Between Jimmy Carter's election in 1976 and Ronald Reagan's victory in 1980, the outlook of the American people underwent one of those decisive shifts that historians generally label as watershed events. In 1976 the nation was still in the aftershock of Watergate and Vietnam-unsure of its limits as a superpower, agonizing over the moral rightness of the Vietnam War, dreading involvement in foreign commitments that in any way resembled Vietnam, preoccupied with domestic economic problems, intent on restoring the presidency to pre-Watergate levels of integrity, and dependent on détente with the Soviet Union to lighten both the defense budget and the tensions of international relations.
By the end of 1980, a series of events had shaken us out of our soul-searching and into a new, outward-looking state of mind. The public had grown skeptical of détente and distressed by American impotence in countering the December 1979 Soviet invasion of Afghanistan. It felt bullied by OPEC, humiliated by the Ayatollah Khomeini, tricked by Castro, out-traded by Japan and out-gunned by the Russians. By the time of the 1980 presidential election, fearing that America was losing control over its foreign affairs, voters were more than ready to exorcise the ghost of Vietnam and replace it with a new posture of American assertiveness.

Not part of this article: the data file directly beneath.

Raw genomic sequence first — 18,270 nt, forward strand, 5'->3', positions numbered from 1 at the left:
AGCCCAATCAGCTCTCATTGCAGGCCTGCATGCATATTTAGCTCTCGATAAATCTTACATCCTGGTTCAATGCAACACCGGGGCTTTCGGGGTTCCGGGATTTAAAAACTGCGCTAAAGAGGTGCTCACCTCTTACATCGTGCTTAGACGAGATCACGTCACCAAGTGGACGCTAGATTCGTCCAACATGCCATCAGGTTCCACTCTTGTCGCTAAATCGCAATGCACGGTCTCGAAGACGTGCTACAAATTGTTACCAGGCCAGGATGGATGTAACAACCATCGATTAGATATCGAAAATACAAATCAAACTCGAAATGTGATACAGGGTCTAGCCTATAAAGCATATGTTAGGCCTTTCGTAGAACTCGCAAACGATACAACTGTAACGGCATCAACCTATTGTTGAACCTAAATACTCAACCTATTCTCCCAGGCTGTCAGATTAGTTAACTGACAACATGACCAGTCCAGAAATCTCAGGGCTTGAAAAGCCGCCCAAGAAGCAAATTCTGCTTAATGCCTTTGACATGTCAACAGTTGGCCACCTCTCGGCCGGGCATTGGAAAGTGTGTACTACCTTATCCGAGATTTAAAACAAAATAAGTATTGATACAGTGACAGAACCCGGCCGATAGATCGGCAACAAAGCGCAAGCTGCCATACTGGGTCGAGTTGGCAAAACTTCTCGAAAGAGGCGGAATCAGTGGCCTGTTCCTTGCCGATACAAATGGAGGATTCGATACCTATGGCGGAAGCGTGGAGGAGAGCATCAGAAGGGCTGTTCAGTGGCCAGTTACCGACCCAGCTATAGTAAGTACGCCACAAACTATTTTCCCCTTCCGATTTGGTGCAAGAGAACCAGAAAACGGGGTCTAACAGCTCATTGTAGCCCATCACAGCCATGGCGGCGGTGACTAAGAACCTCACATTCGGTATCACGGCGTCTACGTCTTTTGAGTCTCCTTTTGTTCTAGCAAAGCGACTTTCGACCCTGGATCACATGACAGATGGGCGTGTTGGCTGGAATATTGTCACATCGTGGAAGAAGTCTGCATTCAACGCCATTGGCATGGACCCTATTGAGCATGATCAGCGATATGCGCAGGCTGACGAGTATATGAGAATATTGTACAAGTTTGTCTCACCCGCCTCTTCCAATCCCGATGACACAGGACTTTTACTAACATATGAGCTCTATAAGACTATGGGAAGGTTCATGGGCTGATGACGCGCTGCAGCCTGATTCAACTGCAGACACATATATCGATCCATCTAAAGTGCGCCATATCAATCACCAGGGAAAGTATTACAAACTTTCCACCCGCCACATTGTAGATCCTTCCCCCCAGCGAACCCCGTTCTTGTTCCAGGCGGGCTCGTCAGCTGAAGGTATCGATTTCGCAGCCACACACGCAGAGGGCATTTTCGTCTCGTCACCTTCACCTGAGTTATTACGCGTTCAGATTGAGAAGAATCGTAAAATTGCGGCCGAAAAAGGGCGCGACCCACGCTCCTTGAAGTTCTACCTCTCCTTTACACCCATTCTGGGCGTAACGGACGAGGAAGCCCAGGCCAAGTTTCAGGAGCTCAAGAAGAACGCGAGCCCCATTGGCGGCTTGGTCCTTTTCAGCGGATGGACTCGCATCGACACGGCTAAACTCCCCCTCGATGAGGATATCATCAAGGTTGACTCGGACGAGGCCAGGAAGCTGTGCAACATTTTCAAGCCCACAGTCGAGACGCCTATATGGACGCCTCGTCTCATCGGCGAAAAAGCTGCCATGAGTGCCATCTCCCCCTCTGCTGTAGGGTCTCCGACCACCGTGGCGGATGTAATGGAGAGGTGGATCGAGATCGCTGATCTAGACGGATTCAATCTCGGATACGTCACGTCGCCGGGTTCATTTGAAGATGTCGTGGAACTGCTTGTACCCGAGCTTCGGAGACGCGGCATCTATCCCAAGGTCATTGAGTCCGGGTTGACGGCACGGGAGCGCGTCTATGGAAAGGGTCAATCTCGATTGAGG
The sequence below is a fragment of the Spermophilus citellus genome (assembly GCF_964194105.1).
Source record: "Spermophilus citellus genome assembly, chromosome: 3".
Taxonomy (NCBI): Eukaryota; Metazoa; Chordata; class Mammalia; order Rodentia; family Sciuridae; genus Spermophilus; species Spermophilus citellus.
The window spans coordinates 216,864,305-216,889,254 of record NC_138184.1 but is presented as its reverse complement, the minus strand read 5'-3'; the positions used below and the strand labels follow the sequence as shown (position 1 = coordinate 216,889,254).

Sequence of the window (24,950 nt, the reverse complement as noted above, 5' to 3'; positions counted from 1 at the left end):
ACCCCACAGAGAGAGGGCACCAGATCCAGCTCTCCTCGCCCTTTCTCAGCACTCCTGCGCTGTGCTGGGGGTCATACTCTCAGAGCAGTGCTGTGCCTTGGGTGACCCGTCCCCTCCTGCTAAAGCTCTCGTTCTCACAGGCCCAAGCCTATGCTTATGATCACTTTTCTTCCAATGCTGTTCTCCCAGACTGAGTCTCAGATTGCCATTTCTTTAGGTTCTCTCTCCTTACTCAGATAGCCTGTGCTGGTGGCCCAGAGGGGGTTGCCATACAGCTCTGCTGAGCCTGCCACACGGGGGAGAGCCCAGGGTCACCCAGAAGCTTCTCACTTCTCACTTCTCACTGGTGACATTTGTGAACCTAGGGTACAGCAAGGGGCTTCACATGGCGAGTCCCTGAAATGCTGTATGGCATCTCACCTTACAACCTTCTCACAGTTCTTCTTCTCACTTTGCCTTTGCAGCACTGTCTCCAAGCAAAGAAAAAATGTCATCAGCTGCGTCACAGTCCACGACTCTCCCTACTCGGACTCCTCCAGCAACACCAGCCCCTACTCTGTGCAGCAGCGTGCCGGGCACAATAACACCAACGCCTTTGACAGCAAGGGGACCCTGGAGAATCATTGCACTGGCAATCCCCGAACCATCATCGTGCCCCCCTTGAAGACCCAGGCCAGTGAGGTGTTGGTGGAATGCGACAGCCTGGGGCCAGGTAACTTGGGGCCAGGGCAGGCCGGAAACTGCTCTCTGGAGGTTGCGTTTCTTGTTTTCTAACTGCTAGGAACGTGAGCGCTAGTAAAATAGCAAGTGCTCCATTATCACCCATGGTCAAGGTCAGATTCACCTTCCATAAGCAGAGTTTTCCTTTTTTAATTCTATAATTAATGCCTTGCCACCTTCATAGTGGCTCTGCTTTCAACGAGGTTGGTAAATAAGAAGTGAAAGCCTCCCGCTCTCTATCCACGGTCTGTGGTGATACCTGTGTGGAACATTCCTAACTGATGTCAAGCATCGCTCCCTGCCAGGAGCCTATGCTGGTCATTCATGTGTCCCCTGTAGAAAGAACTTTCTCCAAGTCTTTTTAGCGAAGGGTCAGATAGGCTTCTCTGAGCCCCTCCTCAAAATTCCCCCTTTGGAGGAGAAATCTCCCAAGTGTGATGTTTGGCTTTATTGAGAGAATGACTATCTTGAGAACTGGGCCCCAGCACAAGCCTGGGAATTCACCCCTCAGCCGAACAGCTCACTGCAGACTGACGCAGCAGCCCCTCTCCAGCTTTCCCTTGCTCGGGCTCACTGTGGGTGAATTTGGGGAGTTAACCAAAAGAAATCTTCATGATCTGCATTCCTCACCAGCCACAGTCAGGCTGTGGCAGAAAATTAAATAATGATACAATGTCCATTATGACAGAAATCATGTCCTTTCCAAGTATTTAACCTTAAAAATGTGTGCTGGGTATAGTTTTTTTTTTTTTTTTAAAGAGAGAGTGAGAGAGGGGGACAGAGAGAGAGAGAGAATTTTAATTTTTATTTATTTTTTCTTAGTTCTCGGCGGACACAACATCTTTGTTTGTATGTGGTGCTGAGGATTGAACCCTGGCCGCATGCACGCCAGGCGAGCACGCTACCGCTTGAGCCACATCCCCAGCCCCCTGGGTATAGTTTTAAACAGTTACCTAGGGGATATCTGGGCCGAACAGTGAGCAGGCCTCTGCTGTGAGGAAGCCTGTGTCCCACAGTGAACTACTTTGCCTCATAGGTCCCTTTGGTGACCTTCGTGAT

Americans have become surprisingly explicit about how the United States should seek to regain control of its destiny, and in the context of the disquieting realities of the 1980s, these ideas create a new, different and complex foreign policy mandate for the Reagan presidency. The national pride has been deeply wounded; Americans are fiercely determined to restore our honor and respect abroad. This outlook makes it easy for the Reagan Administration to win support for bold, assertive initiatives, but much more difficult to shape a consensus behind policies that involve compromise, subtlety, patience, restrained gestures, prior consultation with allies, and the deft geopolitical maneuvering that is required when one is no longer the world's preeminent locus of military and economic power.
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